On June 23, 2011, I published this article as a tribute to two people who were instrumental in my determination to become a writer.
I will soon be on my way to the publishing Big Apple, New York City, USA. Though this will not be my first visit, this will be my first opportunity to experience this city from the point of view of a novelist (soon-to-be published). Always before, I have been a ‘wannabe’ writer and my experiences of writers conferences, publishers and book launches have been small scale in comparison.
Many of you will have heard of The Hay Festival held at the end of May in the village of Hay, in Wales, close to the English border. For many writers to the east of the Atlantic Ocean, The Hay Festival is the Big Apple of literary festivals. Several years ago, I had the extraordinary opportunity to attend The Hay as a fledging writer with a grant from the Arts Council of Wales. My mentor at the time was Tony Bianchi, whose faith in me as a writer I have only now begun to fully appreciate.
The one person I can categorically name as the instigator of my ambition to be a writer was my high school English teacher, Mr. Lombardi. He gave me an ‘A’ on an essay about John Steinbeck’s The Red Pony. The essay began: “Gitano was dead.”
That is all I can remember of this momentous event. I had never achieved an ‘A’ before [in his class] and his comments – now lost in the miasma of scores of teachers’ and lecturers’ and professors’ contributions and contradictions – fueled my passion for writing.
Even so, my experience of the Hay Festival that year had ambivalent results. Although I absorbed all I could of the gentle words Leslie Norris offered in his master-class, to be in the presence of so many professional writers, publishers, booksellers, readers and agents was daunting – silencing. Even more daunting was reading the piece I had written during the master-class week in front of Tony and a handful of festival visitors.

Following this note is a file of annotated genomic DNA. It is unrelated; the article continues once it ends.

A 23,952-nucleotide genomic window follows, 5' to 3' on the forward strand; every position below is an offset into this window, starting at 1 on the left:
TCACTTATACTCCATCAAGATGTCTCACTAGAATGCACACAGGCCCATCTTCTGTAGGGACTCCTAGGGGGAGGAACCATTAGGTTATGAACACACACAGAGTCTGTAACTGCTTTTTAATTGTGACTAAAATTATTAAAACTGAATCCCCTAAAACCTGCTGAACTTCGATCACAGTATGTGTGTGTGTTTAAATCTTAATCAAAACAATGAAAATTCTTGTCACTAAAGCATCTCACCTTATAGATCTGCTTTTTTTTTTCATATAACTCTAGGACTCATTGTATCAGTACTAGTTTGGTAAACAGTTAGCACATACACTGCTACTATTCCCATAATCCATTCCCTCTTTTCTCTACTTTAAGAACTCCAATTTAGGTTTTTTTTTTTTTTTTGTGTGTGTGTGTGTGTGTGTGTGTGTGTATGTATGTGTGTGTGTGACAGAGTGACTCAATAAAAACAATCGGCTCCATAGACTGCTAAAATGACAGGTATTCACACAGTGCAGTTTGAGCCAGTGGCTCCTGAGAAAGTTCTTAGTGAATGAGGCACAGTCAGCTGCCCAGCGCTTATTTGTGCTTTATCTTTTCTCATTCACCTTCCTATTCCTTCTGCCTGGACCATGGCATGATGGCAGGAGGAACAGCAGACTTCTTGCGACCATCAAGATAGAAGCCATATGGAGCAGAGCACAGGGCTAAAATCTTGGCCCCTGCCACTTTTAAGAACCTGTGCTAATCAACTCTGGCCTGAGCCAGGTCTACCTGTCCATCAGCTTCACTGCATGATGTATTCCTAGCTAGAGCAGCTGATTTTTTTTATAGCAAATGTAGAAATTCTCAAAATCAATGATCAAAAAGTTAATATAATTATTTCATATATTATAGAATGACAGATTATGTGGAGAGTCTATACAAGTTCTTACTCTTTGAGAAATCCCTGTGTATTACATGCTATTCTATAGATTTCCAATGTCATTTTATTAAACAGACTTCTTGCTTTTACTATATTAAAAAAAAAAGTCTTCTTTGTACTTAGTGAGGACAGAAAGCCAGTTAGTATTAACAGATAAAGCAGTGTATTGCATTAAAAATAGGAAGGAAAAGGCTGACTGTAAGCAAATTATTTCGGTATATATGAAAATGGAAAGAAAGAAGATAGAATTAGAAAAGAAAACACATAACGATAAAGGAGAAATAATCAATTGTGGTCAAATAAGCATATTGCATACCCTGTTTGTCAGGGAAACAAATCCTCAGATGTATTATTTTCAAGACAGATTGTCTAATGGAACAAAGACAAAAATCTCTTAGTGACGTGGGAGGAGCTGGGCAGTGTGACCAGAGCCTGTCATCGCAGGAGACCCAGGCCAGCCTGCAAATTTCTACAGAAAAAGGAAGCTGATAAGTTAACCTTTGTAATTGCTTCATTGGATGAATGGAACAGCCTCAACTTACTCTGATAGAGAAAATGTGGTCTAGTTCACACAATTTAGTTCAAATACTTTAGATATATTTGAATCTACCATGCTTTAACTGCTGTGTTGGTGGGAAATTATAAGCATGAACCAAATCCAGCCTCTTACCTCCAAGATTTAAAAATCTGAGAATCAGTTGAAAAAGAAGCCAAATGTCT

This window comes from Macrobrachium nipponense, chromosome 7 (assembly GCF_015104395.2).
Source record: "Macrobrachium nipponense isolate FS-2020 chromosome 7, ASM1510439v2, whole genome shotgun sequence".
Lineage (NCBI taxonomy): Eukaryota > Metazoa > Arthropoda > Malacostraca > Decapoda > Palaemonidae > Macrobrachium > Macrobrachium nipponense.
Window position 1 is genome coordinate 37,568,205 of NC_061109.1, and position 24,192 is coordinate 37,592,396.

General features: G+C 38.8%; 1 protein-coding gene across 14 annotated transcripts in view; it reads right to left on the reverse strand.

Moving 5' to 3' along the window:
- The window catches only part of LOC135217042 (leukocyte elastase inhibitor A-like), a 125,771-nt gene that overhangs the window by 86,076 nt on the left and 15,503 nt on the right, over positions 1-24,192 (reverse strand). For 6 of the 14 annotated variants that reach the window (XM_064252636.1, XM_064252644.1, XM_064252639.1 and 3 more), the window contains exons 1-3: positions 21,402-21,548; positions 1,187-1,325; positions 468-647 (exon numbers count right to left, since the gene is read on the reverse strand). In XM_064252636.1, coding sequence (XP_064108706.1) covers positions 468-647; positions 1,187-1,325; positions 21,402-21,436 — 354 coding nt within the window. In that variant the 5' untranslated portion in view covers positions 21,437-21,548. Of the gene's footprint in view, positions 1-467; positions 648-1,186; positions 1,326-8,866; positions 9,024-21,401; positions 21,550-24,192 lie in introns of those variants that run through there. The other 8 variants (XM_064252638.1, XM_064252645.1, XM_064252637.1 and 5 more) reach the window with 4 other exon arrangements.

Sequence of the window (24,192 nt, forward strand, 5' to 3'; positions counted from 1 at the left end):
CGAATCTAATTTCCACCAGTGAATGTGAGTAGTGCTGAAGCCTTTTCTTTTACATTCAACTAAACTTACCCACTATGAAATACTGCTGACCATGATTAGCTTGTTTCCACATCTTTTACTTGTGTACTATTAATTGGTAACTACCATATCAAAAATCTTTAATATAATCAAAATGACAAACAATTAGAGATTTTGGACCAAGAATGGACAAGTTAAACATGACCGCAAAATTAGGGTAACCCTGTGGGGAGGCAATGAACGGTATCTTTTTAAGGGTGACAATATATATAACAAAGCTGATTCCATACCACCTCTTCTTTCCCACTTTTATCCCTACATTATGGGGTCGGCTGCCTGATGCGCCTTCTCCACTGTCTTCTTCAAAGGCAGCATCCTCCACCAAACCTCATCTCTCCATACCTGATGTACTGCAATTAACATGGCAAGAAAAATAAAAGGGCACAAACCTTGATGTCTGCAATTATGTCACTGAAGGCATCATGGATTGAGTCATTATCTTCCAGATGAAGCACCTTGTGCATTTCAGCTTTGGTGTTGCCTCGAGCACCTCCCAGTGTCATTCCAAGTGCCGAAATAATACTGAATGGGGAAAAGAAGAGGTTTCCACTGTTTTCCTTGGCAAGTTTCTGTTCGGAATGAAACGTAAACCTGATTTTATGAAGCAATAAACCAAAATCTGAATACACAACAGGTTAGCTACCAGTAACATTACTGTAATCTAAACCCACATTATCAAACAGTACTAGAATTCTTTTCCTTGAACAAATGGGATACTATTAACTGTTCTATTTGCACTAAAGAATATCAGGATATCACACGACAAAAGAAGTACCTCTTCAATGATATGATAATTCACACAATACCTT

Every experience generates its kernel of self-knowledge. Some of the younger writers were brimming with self-confidence. I wasn’t one of them. Neither was I one of the sage practitioners of wordcraft. My publishing record consisted of a few short stories. I had ambitions for longer pieces but that was not to happen for a number of years and even then, I wasn’t ready to put my hand in the mangle. If not for being stranded in Hay with just £10 to last the week and not wanting to disappoint my mentor, I considered walking the 55 miles home.
For Tony Bianchi and Mr. Lombardi, I have created several characters who, if they don’t directly reflect these two men in any real sense, they are tributes to the generosity of spirit each exhibited toward writers and students.
This is a tough journey without the open-hearted help of others who’ve gone before us and hold the doors open. Who are some of the writers, teachers, mentors who opened doors for you?
Addendum 2014: There are, of course, more people in my career who’ve stood by me, supported and encouraged me. My English professor, Dr. Stanley Tick, is one. My nearest and dearest family and friends know I couldn’t do this without them.
Congratulations and I hope your experience in New York is a fantastic one!
Thank you, Tonette. I have been to New York a few times now, and have always found the people there among the most friendly and helpful of any big city I’ve visited.